Women Face Abuse, Poverty Due To Oil Palm Industry
Declaration: No to abuse against women in industrial oil palm plantations
“Yesterday is gone, live today wisely and since tomorrow cannot be assured,
the struggle starts now…” Hajaratu Abdulahi from Nigeria
We said it in Mundemba, Cameroon, we reiterated it in Port Loko, Sierra Leone, we re-affirm this in Abidjan, Cote d’Ivoire: the abuse against women in and around industrial oil palm plantations must STOP!
We, community-based, national and international organisations involved in the struggle for the rights of women in rural communities in West and Central Africa, signatories of this declaration, met at the CERAO in Abidjan, from 10 to 14 August 2018.
After our field visit to the village of Tiegba, in the sub-prefecture of Guitry, and hearing stories and experiences faced daily by women who live in and around industrial oil palm plantations in different African countries, we stand with our sisters to denounce and break the silence about the different forms of violence and abuse that take place in and around the industrial plantations.
We heard touching testimonies of women:
– who are arrested for picking up even only a few nuts in the plantations;
– for whom neo-colonialism persists in the form of industrial plantations or customs that deny women (equal) access to family land;
– suffering under curfews imposed by oil palm plantation companies that limit freedom of movement; as a result, our sisters have been losing their babies because they could not access hospitals after curfew;
– who cannot make public cases of violence and abuse that take place in and around the industrial plantations or even under their own domestic roofs.
We also heard testimonies about agreements signed between planters growing oil palm under contracts and oil palm plantation companies that are illegitimate and which ensure all the benefit is with the companies.
We do not need to remind you that women on the African continent and, indeed the rest of the world, are the custodians of seeds and a diversity of farming practises; the nutritional value of their families rests with women, and they are always at the forefront of the struggle against poverty, through their many interventions, especially in the field of agriculture and food.
The deliberate promotion of monocultures and land policies that do not adequately involve women allow for land to be grabbed and rob women of their responsibilities of caring for their families and the land that provides for their families’ needs. Monocultures kill the fertility of the soil, compromise biodiversity, pollute water sources, lead to loss of traditional knowledge, cultural and agricultural practices and decimate non-timber forest products that are an important source of income for women. Industrial plantations can never replace forests nor feed families the way women do with their family agriculture; in fact, they are a threat to the food sovereignty of rural communities.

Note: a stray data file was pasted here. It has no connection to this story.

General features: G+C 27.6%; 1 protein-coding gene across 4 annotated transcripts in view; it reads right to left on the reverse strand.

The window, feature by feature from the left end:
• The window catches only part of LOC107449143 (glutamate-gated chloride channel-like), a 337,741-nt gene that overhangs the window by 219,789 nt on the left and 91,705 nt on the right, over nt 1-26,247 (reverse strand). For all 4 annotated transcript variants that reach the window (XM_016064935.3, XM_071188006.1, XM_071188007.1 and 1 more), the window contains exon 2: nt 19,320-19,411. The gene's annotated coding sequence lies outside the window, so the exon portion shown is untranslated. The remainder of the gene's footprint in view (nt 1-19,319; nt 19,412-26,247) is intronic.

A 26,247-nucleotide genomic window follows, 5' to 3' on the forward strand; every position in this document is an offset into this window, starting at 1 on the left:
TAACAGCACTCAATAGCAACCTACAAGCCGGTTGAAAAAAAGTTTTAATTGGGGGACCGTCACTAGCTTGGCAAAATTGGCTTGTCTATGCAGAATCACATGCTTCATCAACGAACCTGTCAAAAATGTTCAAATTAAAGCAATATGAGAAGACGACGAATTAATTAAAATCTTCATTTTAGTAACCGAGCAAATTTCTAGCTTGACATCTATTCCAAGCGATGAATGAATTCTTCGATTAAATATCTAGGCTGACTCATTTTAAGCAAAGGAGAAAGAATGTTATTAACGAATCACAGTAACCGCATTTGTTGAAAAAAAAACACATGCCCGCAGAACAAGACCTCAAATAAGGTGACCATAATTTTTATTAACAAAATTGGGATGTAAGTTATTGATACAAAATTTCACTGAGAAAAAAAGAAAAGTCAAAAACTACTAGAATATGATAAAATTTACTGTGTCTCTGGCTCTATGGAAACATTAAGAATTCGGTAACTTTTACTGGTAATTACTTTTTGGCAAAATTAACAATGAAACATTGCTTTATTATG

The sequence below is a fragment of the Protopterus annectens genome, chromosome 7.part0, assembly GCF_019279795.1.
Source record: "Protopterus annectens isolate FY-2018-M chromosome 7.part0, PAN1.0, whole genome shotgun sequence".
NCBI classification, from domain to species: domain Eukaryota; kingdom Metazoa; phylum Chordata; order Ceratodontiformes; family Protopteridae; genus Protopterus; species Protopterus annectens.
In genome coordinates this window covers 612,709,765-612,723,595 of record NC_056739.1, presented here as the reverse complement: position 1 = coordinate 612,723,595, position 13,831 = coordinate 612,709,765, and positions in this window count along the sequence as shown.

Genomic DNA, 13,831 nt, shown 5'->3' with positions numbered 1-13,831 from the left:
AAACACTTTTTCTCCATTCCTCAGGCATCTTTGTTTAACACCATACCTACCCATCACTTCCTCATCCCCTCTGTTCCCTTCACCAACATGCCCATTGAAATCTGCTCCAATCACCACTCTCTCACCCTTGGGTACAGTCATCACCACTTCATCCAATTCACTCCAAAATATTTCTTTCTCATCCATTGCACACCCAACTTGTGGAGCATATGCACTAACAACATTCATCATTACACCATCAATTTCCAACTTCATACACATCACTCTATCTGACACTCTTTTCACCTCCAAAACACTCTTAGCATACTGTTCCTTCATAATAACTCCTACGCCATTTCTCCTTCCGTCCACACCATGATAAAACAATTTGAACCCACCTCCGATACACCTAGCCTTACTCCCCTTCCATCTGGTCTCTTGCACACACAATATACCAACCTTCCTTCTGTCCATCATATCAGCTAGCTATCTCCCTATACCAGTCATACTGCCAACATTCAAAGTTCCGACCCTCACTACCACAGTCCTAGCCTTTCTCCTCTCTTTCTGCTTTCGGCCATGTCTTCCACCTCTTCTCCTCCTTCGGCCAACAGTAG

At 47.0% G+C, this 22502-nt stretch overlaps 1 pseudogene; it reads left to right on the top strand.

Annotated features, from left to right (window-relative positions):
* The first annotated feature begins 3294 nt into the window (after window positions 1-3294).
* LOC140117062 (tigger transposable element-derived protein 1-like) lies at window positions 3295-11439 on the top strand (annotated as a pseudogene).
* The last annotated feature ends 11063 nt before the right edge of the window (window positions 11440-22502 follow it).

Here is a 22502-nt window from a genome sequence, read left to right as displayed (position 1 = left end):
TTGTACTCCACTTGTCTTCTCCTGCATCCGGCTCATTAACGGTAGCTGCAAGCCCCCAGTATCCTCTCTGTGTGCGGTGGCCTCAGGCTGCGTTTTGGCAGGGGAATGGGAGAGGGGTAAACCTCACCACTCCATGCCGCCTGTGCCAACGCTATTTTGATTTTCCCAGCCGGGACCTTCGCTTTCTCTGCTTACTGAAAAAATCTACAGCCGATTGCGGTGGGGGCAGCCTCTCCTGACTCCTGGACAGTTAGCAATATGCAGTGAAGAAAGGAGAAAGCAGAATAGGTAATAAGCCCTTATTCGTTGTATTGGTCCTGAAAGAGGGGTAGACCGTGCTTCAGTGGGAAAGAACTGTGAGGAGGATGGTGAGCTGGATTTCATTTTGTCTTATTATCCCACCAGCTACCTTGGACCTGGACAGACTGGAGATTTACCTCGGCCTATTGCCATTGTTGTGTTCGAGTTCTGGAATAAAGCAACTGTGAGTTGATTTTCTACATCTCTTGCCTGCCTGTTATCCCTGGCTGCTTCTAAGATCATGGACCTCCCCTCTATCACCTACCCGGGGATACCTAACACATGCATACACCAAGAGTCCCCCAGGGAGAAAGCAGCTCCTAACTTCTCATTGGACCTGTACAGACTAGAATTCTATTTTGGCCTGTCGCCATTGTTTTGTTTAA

We further denounce that industrial monoculture plantations, and particularly those of oil palm:
– plunge women living in and around industrial plantations into deep poverty;
– push communities, and women in particular, to submit themselves to the neocolonialism of palm oil companies’ industrial plantations;
– lead to the disappearance of traditional oil palm which has a wide variety of uses (medicinal, nutritional, cultural), provides economic independence to women and is valued by women for its contribution to the well-being of their families and communities.
– that the expansion of industrial plantations stops;
– that men and women are ensured equal access to their land to cultivate and harvest;
– negotiations on land acquisition that are inclusive, transparent and which involve women directly in the decisions made that affect their land;
– denunciation at all levels of cases of rape and any other form of violence against women in and around industrial plantations;
– sustainable family farming that protects ecosystems and generates income for women in peasant farming communities;
– future generations inherit a fertile, healthy, diverse continent that we are proud of.
Enough is enough, we can no longer allow ourselves to be prisoners on our own land. We are available and capable to champion the cause that leads to reclaiming our land and protecting our biodiversity.
Women, women, women! Power, power, power!
Femmes, femmes, femmes! Pouvoir, pouvoir, pouvoir!
Abidjan, 14th August 2018
– Youth Volunteers for the Environment – Ivory Coast
– Youth Volunteers for the Environment – Ghana
– Synaparcam (Synergie Nationale des Paysans Et Riverains du Cameroun) – Cameroon
– Network of Actors for Sustainable Development (RADD by its French acronym) – Cameroon
– RIAO – RDC
– CDHD – Congo
– CAMESP – Liberia
– Reseau des femmes braves – Ivory Coast
– Muyissi Environnment – Gabon
– COPACO-PRP (Confédération Paysanne du Congo-Principal Regroupement des Paysans) – RDC
– CNOP (Concertation Nationale des Organisation Paysanne et Producteur Agricole du Congo) – Congo
– ADAPPE Guinée (Association pour le développement et la protection de l’environnement en Guinée)
– Maloa Association – Sierra Leona
– Culture Radio – Sierra Leona
– Community Forest Watch – Nigeria
– Yethio Community – Côte d’Ivoire
– COFESATSA – Ivory Coast
– ERA (Environmental Rights Action) – Nigeria
– NRWP (Natural Resources Women Platform) – Liberia